Which Vaccines Against COVID-19 Are in Human Clinical Trials?
Industry Insight Apr 06, 2020 | By Molly Campbell, Science Writer, Technology Networks
Credit: Vincent Ghilione on Unsplash.
In the fight against the COVID-19 outbreak, caused by the SARS-CoV-2 pathway, the development of a safe and effective vaccine is considered a long-term strategy. The development, licensing and manufacturing of a vaccine is typically a lengthy process.
An increasing number of candidates are currently being evaluated against SARS-CoV-2 and are at different stages of the testing pathway.
As with any drug or biologic, a vaccine must undergo clinical trials, and these are often undertaken in three phases.
If you're unfamiliar with the drug development process, Technology Networks provides a comprehensive summary, available here.
Which candidates against COVID-19 are currently in clinical trials?
As of April 6, there are two vaccines in Phase I human clinical trials:
- Recombinant novel coronavirus vaccine (Adenovirus Type 5 Vector) - NCT04313127
This Phase I clinical trial is a non-randomized dose-escalating study designed to assess the safety, reactogenicity and immunogenicity of recombinant novel coronavirus vaccine (Adenovirus Type 5 Vector) that is manufactured by the Beijing Institute of Biotechnology and CanSino biologics.
The trial will recruit 108 healthy subjects aged 18-60 years who are in good health and fulfil the eligibility criteria. All subjects will be enrolled into one of three cohorts, receiving an intramuscular injection of the candidate or a placebo on day one of the trial.
The trial’s estimated primary completion date is December 30, 2020. The estimated study completion date is December 20, 2022.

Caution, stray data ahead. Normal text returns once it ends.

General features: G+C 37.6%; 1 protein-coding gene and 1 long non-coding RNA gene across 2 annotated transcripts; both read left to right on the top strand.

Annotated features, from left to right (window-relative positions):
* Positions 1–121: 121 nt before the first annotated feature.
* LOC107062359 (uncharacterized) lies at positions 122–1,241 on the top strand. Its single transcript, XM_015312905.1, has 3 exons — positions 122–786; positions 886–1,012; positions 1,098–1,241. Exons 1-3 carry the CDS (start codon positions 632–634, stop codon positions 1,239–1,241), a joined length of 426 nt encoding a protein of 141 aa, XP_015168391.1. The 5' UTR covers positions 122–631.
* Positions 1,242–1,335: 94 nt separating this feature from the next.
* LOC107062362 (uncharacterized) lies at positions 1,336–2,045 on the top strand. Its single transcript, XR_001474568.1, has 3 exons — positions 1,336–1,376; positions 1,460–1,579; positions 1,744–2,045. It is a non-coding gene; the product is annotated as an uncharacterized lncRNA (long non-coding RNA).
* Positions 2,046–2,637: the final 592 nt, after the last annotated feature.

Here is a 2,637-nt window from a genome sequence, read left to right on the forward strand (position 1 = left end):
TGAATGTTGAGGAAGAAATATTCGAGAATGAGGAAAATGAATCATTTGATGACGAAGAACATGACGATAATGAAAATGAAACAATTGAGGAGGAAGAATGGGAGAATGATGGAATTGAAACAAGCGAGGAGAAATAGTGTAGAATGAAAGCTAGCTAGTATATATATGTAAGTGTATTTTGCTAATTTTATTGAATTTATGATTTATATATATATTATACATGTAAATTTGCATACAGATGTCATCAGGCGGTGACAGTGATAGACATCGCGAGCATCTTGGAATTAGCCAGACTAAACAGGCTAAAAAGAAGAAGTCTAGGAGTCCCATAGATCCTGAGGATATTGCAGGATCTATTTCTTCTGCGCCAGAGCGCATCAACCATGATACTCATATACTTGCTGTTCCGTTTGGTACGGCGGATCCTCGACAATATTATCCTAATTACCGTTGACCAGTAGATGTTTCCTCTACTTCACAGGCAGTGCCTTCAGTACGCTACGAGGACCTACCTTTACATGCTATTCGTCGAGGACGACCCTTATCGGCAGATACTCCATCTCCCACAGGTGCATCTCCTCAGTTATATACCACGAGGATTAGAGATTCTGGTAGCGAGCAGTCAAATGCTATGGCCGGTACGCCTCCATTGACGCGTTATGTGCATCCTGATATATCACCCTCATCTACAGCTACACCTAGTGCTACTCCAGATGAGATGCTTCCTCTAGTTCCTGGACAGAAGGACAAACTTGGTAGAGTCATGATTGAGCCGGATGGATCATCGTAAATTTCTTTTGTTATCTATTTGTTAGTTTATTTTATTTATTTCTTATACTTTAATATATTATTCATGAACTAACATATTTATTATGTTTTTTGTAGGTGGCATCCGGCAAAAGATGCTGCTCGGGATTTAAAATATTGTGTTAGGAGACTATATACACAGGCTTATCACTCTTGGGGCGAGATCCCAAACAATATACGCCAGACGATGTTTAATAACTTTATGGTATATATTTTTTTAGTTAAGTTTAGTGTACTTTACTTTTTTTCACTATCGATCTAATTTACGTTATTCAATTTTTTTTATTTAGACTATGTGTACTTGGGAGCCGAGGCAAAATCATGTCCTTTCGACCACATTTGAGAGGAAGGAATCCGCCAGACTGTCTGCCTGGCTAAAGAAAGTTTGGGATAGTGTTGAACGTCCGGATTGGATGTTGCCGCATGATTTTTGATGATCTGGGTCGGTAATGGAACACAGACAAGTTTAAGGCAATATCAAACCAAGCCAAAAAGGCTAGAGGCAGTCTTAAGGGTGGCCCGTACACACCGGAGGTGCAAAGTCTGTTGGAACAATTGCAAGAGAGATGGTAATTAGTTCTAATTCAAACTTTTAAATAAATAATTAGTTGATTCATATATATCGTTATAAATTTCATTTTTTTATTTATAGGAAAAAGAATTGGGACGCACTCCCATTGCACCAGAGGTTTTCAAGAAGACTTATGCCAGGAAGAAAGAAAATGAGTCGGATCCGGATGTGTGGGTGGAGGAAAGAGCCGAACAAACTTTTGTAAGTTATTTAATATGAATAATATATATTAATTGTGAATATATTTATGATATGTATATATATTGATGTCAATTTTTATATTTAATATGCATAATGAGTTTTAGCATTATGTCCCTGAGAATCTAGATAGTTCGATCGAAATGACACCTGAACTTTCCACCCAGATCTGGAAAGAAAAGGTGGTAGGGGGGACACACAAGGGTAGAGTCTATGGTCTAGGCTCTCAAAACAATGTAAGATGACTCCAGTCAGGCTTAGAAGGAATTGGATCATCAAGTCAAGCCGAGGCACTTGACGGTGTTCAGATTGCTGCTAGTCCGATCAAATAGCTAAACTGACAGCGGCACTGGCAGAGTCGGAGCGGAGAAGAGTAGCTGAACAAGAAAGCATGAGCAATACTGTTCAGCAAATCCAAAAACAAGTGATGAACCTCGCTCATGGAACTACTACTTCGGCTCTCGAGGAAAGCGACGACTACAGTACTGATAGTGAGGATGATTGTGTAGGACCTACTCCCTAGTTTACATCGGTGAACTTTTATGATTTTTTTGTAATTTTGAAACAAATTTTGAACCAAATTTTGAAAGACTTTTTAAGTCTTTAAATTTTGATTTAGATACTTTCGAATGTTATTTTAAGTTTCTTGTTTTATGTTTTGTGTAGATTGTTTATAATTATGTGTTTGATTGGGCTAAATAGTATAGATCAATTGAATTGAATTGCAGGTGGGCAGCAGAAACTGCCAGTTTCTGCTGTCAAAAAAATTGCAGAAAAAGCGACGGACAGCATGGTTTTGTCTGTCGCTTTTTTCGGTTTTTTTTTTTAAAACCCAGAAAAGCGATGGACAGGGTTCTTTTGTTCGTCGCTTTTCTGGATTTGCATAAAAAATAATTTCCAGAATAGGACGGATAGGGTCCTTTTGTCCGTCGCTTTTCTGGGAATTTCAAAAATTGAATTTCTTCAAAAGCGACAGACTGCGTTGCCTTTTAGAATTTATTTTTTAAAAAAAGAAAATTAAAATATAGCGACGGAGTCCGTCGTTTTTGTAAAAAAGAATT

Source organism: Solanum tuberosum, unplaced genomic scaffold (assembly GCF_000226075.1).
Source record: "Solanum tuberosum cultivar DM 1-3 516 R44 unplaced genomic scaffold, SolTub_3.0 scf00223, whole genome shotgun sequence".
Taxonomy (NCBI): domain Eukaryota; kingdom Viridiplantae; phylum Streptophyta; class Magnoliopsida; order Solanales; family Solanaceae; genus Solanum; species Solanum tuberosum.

“Thanks to our collaborators and our diligent team, who worked almost around clock since late January to develop this vaccine candidate with sound scientific data to support IND filing,” – Xuefeng Yu, Chairman and CEO of CanSinoBIO in a press release.
- mRNA-1273 - NCT04283461
The Phase I clinical trial is an open-label, dose ranging study designed to assess the safety, reactogenicity and immunogenicity of mRNA-1273 manufactured by ModernaTZ Inc. The candidate is a novel lipid nanoparticle (LNP)-encapsulated mRNA-based vaccine. It encodes for a full-length, prefusion stabilized spike protein of SARS-CoV-2.
The clinical trial is estimated to recruit 45 healthy participants, including males and non-pregnant females, aged 18-55 years who fulfil the eligibility criteria. The participants will be divided into three cohorts representing three dosages, 25 microgram (mcg), 100 mcg or 250 mcg.
On day one, subjects will receive an IM injection of 0.5 mL mRNA-1273 in the deltoid muscle and will be followed through 12 months after second vaccination (Day 394). Follow-up visits will occur one, two and four weeks post each vaccination (Days 8, 15, 29, 36, 43, and 57), as well as three, six and 12 months post second vaccination (Days 119, 209 and 394).
The primary objective of the trial is to evaluate both safety and reactogenicity of a two-dose vaccination schedule of mRNA-1273, given 28 days apart, across three dosages in the healthy subjects. The secondary objective is to evaluate the immunogenicity. This will be measured by Immunoglobulin G enzyme-linked immunosorbent assay ELISA to the SARS-CoV-2 S protein following a two-dose vaccination schedule of mRNA-1273 at Day 57.
The estimated primary completion date and estimated study completion date for the trial is June 1, 2021.
“This study is the first step in the clinical development of an mRNA vaccine against SARS-CoV-2, and we expect it to provide important information about safety and immunogenicity. We are actively preparing for a potential Phase 2 study under our own IND,” – Tal Zaks, MD, PhD, Chief Medical Officer at Moderna, in a press release.
Several other candidates are currently in preclinical evaluation stages.
Here, it's critical to fully understand how a vaccine candidate interacts with the immune system and to evaluate any potential toxicities before moving to human clinical trials.
A wide range of data is collected through preclinical evaluation, often utilizing laboratory animal models, to gather information pertaining to correct vaccine formulations and dosage.